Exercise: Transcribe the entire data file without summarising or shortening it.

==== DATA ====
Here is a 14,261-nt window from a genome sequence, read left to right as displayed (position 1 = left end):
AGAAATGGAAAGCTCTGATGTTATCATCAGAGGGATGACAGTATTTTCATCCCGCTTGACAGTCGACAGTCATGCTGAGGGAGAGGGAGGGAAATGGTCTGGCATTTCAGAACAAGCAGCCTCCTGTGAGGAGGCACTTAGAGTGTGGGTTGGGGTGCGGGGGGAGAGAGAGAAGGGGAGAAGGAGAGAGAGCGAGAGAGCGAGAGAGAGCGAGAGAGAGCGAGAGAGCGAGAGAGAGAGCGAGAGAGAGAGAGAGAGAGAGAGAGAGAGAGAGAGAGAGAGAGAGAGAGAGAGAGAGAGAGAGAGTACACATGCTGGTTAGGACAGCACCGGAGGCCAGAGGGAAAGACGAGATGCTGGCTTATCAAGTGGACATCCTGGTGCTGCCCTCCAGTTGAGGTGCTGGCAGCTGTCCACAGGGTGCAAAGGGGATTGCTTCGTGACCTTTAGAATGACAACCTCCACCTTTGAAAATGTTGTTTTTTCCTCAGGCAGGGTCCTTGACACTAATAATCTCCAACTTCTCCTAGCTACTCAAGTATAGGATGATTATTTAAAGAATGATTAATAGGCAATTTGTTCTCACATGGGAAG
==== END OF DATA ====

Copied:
Here is a 14,261-nt window from a genome sequence, read left to right as displayed (position 1 = left end):
AGAAATGGAAAGCTCTGATGTTATCATCAGAGGGATGACAGTATTTTCATCCCGCTTGACAGTCGACAGTCATGCTGAGGGAGAGGGAGGGAAATGGTCTGGCATTTCAGAACAAGCAGCCTCCTGTGAGGAGGCACTTAGAGTGTGGGTTGGGGTGCGGGGGGAGAGAGAGAAGGGGAGAAGGAGAGAGAGCGAGAGAGCGAGAGAGAGCGAGAGAGAGCGAGAGAGCGAGAGAGAGAGCGAGAGAGAGAGAGAGAGAGAGAGAGAGAGAGAGAGAGAGAGAGAGAGAGAGAGAGAGAGAGAGAGTACACATGCTGGTTAGGACAGCACCGGAGGCCAGAGGGAAAGACGAGATGCTGGCTTATCAAGTGGACATCCTGGTGCTGCCCTCCAGTTGAGGTGCTGGCAGCTGTCCACAGGGTGCAAAGGGGATTGCTTCGTGACCTTTAGAATGACAACCTCCACCTTTGAAAATGTTGTTTTTTCCTCAGGCAGGGTCCTTGACACTAATAATCTCCAACTTCTCCTAGCTACTCAAGTATAGGATGATTATTTAAAGAATGATTAATAGGCAATTTGTTCTCACATGGGAAG